A+ Schools strives for better voter turnout

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In 2007, only 20 percent of registered voters took part in the Pittsburgh Public School District school board election. In an effort to change these dismal numbers, A+ Schools, a independent, non-profit community organization focused on improving public education, is launching a campaign to increase voter education and turnout.

SalaUdin
SALA UDIN, board chair A+Schools. (Photos by J.L. Martello)

“We have done voter education in past elections, but never to this extent. This is a pretty extensive effort on our part,” said Carey Harris, executive director of A+ Schools. “There’s a lot at stake right now. We have a new superintendant. We have new leadership. We care about our kids. We care about how our tax dollars are being invested.”

Through their campaign, A+ hopes to increase voter turnout by 26 percent, which would bring an additional 6,000 voters to the polls.

 

In May, school board representatives in Districts 2, 4, 6 and 8 are up for reelection. Voter turnout in the last election for these district seats ranged from 14 percent in District 8, which is made up of schools in neighborhoods such as the North Side, to 26 percent in District 2 where the board representative is in charge of schools in Highland Park and Lawrenceville, among others.

The board oversees a more than $500 million budget and 50 percent of that budget comes from city and county taxes. Although many Pittsburgh residents don’t have school-aged children, their tax dollars are being used to fund the city’s schools and they can vote for a school board representative to manage those funds.

“I think 13 percent of households have kids in the district. (However,) the health of our school district impacts the health of our city,” Harris said. “Although people have a greater interest, there is a lot of information people don’t have.”

Many parents with children in the school district have also been in the dark about their right to vote for their representative. After recently discovering she had the power to vote for a school board representative, mother Felicia Davis said she not only plans to vote, but because her children attend school in a neighborhood outside of her district, she will also be advocating for awareness in that district.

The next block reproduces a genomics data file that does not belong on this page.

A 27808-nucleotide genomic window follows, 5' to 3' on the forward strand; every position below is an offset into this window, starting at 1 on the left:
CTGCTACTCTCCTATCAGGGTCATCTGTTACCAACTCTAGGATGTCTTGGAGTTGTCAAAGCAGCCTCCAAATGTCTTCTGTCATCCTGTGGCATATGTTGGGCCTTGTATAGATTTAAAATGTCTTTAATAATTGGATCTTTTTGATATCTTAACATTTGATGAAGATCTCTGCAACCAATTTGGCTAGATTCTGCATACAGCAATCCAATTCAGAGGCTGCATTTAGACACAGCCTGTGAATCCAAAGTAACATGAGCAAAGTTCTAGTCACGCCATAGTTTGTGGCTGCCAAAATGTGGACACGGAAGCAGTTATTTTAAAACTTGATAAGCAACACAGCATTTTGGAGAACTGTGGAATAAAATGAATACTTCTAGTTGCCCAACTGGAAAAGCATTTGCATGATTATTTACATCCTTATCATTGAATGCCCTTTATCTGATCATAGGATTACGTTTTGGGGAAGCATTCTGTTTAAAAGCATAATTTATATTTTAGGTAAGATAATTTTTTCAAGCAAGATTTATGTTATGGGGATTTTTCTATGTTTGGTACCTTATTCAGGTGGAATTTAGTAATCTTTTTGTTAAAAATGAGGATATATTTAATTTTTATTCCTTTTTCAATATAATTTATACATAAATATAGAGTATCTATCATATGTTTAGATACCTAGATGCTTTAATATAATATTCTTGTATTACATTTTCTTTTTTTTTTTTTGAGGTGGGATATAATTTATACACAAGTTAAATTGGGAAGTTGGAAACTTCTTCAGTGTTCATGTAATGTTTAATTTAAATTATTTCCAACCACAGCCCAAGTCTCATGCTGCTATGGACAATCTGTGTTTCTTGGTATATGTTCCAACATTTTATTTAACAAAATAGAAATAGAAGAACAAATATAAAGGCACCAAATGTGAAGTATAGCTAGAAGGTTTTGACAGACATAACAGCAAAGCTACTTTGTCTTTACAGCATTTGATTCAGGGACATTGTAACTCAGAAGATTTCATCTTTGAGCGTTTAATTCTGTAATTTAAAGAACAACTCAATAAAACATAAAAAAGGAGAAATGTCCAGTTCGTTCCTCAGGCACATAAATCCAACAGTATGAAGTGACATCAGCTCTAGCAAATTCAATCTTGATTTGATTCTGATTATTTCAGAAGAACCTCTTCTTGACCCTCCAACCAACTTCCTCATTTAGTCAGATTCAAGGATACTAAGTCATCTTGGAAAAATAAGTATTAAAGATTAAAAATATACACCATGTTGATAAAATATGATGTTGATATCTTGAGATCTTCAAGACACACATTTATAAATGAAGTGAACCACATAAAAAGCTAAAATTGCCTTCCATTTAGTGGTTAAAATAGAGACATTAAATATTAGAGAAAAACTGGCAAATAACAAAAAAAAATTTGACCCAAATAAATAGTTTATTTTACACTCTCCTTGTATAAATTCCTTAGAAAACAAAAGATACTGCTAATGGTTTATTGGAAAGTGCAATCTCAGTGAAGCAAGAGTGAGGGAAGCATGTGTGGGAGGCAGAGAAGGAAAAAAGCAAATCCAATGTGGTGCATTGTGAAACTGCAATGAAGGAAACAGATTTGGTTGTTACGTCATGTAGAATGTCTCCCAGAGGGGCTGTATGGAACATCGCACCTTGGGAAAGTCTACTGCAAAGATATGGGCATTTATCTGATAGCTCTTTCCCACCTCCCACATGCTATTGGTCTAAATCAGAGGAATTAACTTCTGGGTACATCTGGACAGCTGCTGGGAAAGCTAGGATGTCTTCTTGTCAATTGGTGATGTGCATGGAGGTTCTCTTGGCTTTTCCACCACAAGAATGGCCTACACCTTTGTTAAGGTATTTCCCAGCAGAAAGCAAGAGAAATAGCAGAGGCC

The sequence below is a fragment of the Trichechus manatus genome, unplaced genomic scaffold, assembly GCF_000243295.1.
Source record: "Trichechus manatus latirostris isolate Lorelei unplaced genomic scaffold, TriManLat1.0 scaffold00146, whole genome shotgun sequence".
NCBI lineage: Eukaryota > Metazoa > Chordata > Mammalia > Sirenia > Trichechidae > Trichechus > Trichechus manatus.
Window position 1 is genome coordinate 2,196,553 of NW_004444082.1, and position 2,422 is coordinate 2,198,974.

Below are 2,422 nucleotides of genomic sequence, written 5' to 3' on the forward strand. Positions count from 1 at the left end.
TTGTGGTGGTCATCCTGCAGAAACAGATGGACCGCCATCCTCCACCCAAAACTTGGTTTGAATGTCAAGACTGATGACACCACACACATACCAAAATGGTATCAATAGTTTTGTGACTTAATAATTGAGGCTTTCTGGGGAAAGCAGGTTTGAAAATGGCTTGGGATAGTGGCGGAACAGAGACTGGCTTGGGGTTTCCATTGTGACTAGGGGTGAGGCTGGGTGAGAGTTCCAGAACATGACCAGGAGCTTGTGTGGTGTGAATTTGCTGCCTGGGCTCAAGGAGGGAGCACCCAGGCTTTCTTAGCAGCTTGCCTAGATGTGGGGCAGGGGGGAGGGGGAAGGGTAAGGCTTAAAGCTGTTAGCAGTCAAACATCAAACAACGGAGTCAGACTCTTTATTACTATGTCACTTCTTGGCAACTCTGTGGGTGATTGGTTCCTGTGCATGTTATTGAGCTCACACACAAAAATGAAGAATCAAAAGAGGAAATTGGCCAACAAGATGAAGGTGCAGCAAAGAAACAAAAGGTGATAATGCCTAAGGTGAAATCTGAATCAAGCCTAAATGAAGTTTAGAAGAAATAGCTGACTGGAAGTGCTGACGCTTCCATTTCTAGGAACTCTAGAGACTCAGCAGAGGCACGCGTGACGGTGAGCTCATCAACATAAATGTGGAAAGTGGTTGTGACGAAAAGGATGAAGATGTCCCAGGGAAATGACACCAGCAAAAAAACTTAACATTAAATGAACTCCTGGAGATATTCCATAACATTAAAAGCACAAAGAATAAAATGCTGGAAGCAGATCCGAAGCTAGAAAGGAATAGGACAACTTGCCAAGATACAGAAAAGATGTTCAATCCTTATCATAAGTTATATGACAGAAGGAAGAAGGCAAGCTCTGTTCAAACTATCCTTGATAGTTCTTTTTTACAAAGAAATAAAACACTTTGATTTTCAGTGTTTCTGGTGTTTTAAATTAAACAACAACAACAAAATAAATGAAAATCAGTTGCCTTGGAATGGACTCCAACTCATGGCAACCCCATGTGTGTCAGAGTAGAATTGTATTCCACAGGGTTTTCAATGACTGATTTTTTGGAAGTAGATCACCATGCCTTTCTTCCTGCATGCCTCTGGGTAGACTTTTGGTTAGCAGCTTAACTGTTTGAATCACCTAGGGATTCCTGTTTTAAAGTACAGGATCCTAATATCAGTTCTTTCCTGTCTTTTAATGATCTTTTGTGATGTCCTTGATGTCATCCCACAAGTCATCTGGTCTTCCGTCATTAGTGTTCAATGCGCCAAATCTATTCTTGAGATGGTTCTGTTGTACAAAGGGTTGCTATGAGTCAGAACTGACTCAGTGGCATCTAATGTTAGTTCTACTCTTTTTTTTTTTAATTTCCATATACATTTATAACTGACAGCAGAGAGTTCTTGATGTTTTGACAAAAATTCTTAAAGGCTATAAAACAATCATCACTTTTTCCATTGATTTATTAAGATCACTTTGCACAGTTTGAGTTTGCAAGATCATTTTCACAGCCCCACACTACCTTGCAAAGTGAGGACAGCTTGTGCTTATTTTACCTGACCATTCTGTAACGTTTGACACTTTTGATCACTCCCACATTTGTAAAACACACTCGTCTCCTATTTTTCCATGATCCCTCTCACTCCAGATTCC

“I’ve never voted. I’m going to advocate for the district my kids go to school in,” Davis said. “I never knew I could vote for my representative. They don’t have to advertise or promote themselves. There’s no need for them to take their message to the whole district when they could probably just get a whole neighborhood on their side.”

A+ plans to provide voter registration information to residents in the PPS district and challenge them to sign pledge cards promising to vote in the May primary. The organization will also be holding a candidate forum and producing a voter guide with information on how the candidates plan to implement good governance principles.

“There’s no single issue that will improve the conditions for poor people—for Black people in the city than education,” said Sala Udin, board chair, A+ Schools. “Jobs might be more immediate, but education is fundamental.”

The school board representatives running in the upcoming election May 17 are District 2 Representative Dara Ware-Allen, District 4 Representative Wil­liam Isler, District 6 Representative Sherry Hazuda and District 8 Representative Mark Brentley.

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